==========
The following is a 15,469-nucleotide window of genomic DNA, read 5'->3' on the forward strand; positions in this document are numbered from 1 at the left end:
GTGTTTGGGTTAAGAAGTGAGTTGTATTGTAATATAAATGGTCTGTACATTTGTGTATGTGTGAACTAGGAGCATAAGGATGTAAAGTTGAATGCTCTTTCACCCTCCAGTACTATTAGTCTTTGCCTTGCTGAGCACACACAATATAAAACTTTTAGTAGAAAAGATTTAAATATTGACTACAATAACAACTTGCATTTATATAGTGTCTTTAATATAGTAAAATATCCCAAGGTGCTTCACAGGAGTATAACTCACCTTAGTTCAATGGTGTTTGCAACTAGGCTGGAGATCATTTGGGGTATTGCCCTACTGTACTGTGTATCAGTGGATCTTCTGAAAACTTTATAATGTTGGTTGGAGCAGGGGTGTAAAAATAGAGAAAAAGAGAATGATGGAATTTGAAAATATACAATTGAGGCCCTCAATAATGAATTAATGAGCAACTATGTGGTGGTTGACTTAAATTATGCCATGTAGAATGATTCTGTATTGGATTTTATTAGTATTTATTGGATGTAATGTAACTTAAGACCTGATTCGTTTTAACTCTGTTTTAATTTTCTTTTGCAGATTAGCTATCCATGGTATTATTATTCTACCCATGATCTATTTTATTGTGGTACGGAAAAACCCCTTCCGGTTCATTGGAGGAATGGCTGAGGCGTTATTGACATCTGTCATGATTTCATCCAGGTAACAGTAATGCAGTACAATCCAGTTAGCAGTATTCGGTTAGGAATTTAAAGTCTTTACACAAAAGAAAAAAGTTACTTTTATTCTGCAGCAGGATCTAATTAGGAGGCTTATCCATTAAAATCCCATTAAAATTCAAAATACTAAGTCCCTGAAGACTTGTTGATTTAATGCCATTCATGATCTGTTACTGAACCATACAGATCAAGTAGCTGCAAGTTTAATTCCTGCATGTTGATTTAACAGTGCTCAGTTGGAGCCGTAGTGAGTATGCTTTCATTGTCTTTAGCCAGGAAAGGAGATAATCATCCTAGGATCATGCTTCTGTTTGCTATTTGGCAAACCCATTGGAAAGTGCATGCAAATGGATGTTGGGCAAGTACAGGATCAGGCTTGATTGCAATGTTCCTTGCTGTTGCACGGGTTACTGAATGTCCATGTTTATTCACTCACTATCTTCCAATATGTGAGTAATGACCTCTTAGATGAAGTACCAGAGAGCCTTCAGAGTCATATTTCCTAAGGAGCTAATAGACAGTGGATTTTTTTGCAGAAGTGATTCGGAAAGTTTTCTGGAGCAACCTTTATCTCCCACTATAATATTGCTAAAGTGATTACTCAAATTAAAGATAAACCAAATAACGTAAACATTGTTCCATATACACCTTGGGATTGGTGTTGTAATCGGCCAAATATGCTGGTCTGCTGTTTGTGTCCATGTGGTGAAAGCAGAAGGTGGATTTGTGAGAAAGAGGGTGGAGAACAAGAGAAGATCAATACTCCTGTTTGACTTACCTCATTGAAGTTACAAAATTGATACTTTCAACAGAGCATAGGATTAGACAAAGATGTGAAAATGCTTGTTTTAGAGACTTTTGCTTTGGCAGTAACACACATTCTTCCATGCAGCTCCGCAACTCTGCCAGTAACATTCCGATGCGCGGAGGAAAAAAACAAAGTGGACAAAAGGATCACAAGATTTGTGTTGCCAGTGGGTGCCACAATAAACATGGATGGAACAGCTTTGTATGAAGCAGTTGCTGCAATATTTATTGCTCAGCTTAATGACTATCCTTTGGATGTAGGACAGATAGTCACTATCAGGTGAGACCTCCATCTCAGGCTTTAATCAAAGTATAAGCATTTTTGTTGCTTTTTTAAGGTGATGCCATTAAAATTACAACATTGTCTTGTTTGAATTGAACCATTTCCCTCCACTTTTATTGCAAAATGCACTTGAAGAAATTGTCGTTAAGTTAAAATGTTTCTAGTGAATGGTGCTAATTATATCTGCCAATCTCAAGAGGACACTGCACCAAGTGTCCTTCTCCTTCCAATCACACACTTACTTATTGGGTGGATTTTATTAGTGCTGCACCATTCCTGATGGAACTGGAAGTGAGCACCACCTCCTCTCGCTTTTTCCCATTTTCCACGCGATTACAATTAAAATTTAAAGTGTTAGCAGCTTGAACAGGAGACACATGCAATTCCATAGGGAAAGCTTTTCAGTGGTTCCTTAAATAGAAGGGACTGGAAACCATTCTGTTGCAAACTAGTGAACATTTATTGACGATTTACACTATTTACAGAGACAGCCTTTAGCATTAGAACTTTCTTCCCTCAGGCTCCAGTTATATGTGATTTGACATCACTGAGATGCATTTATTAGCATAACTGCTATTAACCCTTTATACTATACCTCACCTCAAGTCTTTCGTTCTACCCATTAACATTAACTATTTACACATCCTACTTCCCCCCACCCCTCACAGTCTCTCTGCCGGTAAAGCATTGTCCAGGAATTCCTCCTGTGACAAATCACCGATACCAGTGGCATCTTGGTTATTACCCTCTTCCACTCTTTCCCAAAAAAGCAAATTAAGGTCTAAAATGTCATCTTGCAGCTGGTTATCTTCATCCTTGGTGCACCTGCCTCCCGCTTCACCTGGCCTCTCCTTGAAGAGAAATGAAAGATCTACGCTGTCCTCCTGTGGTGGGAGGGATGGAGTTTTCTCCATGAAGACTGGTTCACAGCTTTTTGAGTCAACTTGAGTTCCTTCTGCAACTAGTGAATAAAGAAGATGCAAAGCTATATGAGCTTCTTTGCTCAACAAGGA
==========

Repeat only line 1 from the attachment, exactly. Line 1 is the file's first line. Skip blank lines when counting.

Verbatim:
The following is a 15,469-nucleotide window of genomic DNA, read 5'->3' on the forward strand; positions in this document are numbered from 1 at the left end: